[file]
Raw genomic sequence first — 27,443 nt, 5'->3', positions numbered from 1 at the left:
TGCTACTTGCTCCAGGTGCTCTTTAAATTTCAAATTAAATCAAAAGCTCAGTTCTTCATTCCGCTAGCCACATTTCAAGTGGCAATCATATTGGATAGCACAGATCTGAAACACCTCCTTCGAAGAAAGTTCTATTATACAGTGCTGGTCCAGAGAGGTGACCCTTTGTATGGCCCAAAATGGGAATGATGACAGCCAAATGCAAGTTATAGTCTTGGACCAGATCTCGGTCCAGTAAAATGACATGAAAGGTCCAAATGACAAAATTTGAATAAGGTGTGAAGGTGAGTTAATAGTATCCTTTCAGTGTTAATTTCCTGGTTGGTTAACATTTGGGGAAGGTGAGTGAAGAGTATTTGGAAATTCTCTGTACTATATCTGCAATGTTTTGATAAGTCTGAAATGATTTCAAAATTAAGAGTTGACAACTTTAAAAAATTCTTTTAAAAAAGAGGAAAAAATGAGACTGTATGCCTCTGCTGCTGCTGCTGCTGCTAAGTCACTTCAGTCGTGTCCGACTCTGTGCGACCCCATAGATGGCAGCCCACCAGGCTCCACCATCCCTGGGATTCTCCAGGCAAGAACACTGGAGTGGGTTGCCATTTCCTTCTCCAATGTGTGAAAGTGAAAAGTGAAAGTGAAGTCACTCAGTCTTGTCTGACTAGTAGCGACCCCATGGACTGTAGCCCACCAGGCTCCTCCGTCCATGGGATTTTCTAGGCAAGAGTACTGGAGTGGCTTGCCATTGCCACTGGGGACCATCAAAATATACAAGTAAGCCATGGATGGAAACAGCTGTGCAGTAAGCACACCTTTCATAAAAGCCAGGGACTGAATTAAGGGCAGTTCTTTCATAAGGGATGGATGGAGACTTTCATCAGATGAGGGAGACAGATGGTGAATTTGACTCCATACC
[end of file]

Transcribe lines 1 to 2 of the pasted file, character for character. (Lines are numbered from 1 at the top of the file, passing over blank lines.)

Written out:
Raw genomic sequence first — 27,443 nt, 5'->3', positions numbered from 1 at the left:
TGCTACTTGCTCCAGGTGCTCTTTAAATTTCAAATTAAATCAAAAGCTCAGTTCTTCATTCCGCTAGCCACATTTCAAGTGGCAATCATATTGGATAGCACAGATCTGAAACACCTCCTTCGAAGAAAGTTCTATTATACAGTGCTGGTCCAGAGAGGTGACCCTTTGTATGGCCCAAAATGGGAATGATGACAGCCAAATGCAAGTTATAGTCTTGGACCAGATCTCGGTCCAGTAAAATGACATGAAAGGTCCAAATGACAAAATTTGAATAAGGTGTGAAGGTGAGTTAATAGTATCCTTTCAGTGTTAATTTCCTGGTTGGTTAACATTTGGGGAAGGTGAGTGAAGAGTATTTGGAAATTCTCTGTACTATATCTGCAATGTTTTGATAAGTCTGAAATGATTTCAAAATTAAGAGTTGACAACTTTAAAAAATTCTTTTAAAAAAGAGGAAAAAATGAGACTGTATGCCTCTGCTGCTGCTGCTGCTGCTAAGTCACTTCAGTCGTGTCCGACTCTGTGCGACCCCATAGATGGCAGCCCACCAGGCTCCACCATCCCTGGGATTCTCCAGGCAAGAACACTGGAGTGGGTTGCCATTTCCTTCTCCAATGTGTGAAAGTGAAAAGTGAAAGTGAAGTCACTCAGTCTTGTCTGACTAGTAGCGACCCCATGGACTGTAGCCCACCAGGCTCCTCCGTCCATGGGATTTTCTAGGCAAGAGTACTGGAGTGGCTTGCCATTGCCACTGGGGACCATCAAAATATACAAGTAAGCCATGGATGGAAACAGCTGTGCAGTAAGCACACCTTTCATAAAAGCCAGGGACTGAATTAAGGGCAGTTCTTTCATAAGGGATGGATGGAGACTTTCATCAGATGAGGGAGACAGATGGTGAATTTGACTCCATACC